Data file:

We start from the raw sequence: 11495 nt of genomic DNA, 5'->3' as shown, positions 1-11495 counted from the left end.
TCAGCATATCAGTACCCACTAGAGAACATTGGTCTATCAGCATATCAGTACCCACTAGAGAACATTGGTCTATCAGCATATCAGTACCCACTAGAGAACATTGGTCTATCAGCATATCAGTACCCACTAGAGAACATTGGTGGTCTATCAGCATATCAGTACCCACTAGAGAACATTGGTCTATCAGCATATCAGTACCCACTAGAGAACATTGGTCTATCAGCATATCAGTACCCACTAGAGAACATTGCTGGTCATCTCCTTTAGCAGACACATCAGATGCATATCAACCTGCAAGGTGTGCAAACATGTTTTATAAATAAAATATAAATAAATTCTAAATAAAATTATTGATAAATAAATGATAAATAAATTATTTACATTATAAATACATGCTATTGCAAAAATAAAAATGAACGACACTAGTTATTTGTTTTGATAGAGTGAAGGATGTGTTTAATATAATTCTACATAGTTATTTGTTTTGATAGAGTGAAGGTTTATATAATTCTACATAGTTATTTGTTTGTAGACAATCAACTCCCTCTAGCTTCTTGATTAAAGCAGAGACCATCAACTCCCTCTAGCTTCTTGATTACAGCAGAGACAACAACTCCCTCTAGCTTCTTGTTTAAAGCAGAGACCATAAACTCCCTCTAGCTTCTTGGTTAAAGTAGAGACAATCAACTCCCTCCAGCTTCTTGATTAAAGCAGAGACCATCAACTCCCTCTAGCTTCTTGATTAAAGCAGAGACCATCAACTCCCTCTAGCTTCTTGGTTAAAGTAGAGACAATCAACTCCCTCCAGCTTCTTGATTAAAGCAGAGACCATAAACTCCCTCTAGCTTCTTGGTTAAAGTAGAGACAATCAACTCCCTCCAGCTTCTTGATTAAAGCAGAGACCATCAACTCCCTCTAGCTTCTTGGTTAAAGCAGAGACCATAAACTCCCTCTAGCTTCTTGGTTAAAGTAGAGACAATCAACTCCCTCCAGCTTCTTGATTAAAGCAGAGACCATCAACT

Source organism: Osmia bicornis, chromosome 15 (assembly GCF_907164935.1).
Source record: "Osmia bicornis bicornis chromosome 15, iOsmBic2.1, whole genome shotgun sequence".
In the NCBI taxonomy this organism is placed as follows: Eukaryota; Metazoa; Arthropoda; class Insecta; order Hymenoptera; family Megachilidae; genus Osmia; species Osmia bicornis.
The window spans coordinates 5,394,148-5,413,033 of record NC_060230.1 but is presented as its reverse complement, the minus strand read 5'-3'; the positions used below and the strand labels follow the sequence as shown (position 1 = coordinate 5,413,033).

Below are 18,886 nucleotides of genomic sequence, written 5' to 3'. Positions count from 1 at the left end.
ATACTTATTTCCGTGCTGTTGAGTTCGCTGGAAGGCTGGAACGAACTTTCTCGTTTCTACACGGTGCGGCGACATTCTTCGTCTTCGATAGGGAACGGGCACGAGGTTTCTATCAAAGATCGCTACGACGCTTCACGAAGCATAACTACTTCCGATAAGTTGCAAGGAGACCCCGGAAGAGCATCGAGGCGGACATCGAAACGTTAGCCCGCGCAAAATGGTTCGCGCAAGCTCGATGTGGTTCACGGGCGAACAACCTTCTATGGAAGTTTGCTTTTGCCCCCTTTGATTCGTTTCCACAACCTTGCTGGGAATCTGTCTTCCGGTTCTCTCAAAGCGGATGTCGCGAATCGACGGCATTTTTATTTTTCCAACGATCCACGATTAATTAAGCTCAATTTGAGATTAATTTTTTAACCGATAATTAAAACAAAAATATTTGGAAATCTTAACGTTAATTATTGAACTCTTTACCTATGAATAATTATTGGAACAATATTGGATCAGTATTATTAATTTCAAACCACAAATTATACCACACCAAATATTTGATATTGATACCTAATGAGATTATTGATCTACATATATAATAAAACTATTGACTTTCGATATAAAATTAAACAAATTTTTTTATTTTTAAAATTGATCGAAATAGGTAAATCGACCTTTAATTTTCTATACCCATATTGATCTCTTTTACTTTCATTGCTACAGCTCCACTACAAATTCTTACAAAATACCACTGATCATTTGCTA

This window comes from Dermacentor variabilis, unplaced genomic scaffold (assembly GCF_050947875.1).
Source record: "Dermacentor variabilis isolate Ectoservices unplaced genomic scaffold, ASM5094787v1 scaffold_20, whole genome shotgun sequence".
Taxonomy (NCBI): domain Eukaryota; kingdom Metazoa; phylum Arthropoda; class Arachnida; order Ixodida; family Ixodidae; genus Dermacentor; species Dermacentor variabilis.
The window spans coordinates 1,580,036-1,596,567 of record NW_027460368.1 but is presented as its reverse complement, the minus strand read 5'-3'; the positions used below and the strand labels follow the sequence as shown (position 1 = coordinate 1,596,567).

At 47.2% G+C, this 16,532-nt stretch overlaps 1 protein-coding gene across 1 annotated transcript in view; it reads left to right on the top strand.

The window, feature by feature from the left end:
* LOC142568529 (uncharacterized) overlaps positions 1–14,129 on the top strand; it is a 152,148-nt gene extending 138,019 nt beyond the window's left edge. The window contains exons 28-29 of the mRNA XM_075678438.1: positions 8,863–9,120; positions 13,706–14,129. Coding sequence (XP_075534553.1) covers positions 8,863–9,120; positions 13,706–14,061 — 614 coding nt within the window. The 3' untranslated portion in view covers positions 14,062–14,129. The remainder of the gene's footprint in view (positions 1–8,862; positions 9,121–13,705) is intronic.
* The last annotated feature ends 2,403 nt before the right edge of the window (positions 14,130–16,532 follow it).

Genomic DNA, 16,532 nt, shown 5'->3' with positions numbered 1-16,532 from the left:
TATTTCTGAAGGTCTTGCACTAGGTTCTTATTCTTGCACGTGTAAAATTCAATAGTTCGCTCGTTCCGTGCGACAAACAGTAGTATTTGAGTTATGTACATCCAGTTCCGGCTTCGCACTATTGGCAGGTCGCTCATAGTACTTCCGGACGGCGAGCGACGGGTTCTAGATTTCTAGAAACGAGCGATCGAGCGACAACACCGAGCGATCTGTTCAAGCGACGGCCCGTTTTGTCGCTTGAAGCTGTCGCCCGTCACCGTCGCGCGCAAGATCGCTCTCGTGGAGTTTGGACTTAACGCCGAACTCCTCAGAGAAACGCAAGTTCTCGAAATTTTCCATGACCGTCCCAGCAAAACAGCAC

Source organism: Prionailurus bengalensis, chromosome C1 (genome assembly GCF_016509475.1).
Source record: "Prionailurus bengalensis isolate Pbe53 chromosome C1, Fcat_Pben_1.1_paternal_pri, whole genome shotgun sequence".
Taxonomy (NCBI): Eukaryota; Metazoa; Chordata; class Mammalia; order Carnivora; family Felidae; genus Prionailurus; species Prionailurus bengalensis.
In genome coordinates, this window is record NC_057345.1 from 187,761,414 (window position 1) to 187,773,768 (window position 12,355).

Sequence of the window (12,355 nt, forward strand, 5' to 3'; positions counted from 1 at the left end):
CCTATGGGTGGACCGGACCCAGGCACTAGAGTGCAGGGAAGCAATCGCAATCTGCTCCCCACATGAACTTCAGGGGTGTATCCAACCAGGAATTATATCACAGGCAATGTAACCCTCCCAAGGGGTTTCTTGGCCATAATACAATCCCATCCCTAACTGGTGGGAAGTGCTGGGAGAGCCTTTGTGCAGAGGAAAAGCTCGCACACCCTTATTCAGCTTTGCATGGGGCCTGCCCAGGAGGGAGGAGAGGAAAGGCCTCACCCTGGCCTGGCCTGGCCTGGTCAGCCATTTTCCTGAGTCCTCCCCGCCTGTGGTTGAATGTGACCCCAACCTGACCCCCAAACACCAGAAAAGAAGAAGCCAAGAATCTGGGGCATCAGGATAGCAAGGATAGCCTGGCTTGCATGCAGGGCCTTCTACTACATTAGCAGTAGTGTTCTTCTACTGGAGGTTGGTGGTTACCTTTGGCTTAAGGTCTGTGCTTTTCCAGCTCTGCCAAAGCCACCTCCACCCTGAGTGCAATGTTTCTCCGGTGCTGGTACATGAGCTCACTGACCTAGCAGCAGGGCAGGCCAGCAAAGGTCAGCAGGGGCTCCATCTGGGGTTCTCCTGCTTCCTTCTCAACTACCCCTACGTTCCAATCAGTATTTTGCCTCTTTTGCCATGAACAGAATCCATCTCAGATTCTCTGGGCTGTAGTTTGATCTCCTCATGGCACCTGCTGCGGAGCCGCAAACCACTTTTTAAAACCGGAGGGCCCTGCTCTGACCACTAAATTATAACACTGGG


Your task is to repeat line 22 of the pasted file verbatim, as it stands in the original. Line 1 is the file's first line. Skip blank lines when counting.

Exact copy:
In genome coordinates, this window is record NC_057345.1 from 187,761,414 (window position 1) to 187,773,768 (window position 12,355).